WIkileaks Revelations Confirms the Worst: US Negotiators Treat Internet Freedom Like a Bargaining Chip
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After years of secret trade negotiations over the future of intellectual property rights (and limits on those rights), the public gets a chance to looks at the results. For those of us who care about free speech and a balanced intellectual property system that encourages innovation, creativity, and access to knowledge, it’s not a pretty picture.
On Thursday, Wikileaks published a complete draft of the Trans-Pacific Partnership (TPP) agreement’s chapter on “intellectual property rights.” The leaked text, from August 2013, confirms long-standing suspicions about the harm the agreement could do to users’ rights and a free and open Internet. From locking in excessive copyright term limits to further entrenching failed policies that give legal teeth to Digital Rights Management (DRM) tools, the TPP text we’ve now seen reflects a terrible but unsurprising truth: an agreement negotiated in near-total secrecy, including corporations but excluding the public, comes out as an anti-user wish list of industry-friendly policies.
Despite the Obama administration’s top U.S. negotiators’ fast approaching their self-imposed 2013 deadline to complete the agreement, this week's leak is the public’s first look at the sprawling text since a February 2011 leak [pdf] of the same chapter and a July 2012 leak of an individual section. And even as the public has been completely shut out, the U.S. Trade Representative has lobbied for wider latitude to negotiate and for “fast-track authority” to bypass Congressional review.
The document Wikileaks has published contains nearly 100 pages of bracketed text—meaning it includes annotated sections that are proposed and opposed by the negotiating countries. The text is not final, but the story it tells so far is unmistakable: United States negotiators (with occasional help from others) repeatedly pushing for restrictive policies, and facing only limited opposition, coming from countries like Chile, Canada, New Zealand, and Malaysia.
The leaked chapter features proposals for setting a new “floor” for copyright duration, ranging from the already problematic U.S. term of life of the author plus 70 years to an incredible life of the author plus 100 years, proposed by Mexico. Such bloated term lengths benefit only a vanishingly small portion of available works, and impoverish the public domain of our collective history. The U.S. is also pushing for countries to embrace terms lengths of 95 years for corporate and 120 years for unpublished works.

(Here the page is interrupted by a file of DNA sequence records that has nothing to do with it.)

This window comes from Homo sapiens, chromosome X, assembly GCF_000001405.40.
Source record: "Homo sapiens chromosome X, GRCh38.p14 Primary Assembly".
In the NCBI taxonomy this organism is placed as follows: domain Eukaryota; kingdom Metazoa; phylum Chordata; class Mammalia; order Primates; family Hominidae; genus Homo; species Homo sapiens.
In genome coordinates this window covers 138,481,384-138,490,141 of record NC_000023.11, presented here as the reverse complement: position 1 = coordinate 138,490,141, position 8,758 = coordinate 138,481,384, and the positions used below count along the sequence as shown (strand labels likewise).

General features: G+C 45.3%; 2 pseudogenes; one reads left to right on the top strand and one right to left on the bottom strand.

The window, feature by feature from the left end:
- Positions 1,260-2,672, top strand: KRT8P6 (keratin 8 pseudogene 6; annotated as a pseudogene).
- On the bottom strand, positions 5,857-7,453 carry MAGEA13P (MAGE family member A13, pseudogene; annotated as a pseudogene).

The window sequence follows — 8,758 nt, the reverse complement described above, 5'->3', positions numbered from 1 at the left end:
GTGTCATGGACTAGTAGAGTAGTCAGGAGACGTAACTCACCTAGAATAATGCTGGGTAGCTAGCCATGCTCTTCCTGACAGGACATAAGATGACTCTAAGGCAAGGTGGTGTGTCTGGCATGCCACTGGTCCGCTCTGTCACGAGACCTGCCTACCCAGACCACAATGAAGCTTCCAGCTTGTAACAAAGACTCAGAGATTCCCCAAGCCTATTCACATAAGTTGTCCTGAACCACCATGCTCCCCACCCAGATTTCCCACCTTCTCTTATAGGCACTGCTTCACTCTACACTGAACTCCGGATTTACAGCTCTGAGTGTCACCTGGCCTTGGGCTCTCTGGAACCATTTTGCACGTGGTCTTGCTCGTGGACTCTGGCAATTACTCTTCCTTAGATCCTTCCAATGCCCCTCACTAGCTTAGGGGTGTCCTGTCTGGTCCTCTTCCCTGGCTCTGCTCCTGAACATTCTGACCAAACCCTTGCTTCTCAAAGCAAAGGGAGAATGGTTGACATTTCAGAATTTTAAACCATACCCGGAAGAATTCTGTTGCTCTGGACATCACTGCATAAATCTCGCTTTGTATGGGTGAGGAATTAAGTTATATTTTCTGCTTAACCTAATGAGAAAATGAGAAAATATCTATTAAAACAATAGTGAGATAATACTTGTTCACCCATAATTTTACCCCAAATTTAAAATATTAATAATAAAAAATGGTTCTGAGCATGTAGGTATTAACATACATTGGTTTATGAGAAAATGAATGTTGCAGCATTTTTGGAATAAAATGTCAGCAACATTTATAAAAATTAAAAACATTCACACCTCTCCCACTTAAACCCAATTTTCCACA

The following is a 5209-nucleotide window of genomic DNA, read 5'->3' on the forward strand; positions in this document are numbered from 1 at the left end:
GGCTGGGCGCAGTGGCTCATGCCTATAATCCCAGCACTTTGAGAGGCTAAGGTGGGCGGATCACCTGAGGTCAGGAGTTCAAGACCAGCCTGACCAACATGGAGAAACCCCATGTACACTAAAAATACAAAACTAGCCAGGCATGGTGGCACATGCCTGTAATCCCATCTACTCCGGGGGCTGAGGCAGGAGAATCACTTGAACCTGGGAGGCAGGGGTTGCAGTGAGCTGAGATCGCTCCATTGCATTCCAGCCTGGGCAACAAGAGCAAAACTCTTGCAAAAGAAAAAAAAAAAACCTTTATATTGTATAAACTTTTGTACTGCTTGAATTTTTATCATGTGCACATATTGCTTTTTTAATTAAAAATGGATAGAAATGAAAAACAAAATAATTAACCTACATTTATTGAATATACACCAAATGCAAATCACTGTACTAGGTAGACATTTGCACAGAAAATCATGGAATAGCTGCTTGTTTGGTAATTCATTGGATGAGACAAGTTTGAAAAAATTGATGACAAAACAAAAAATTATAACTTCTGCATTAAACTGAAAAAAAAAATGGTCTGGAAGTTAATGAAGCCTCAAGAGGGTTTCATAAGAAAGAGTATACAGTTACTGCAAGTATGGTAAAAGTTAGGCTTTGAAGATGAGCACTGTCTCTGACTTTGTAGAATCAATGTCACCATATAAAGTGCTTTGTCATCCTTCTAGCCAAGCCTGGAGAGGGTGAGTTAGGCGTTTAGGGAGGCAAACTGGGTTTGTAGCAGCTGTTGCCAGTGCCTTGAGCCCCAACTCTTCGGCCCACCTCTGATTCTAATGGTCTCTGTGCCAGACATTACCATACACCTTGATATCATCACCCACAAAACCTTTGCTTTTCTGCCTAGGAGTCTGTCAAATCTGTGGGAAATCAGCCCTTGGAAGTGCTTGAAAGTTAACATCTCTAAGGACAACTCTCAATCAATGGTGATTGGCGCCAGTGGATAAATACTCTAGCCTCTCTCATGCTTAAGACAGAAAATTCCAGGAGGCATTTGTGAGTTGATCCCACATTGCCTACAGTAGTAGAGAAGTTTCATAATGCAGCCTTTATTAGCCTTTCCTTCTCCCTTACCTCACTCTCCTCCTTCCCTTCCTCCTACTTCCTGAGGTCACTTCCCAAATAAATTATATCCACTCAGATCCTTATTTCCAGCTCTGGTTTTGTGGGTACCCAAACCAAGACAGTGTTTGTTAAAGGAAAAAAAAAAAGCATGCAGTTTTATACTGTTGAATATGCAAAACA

Extending term lengths in the U.S. was already a bad idea. The U.S. Trade Rep shouldn’t be compounding it by forcing other countries to follow suit. Countries around the world that have shorter term lengths than the U.S. celebrate the arrival each year of new works into the public domain, and the economic activity that can accompany them. Since the 1998 passage of the Sonny Bono Copyright Term Extension Act, however, the U.S. will see no new published works enter the public domain until 2019. The proposal in TPP would export that sort of restriction to all the countries that join it.
These expansive terms have also exacerbated the widely recognized problem of “ orphan works” also known as “hostage works.” These are works where the rightsholder can’t be identified or located and, therefore, folks are afraid to use them, publish them online, etc, lest the rightsholder appear at last and file a lawsuit. As a result, millions of works effectively disappear from the cultural commons until their copyright terms at long last expire. Earlier this year, the U.S. Register of Copyrights advised a reduction or limitation in term length as a possible solution. Crystallizing U.S. term lengths in international agreements would frustrate efforts to enact such reasonable policies. This is a classic example of policy laundering, whereby corporate interests use secretive international forums to trump the democratic process at the national level.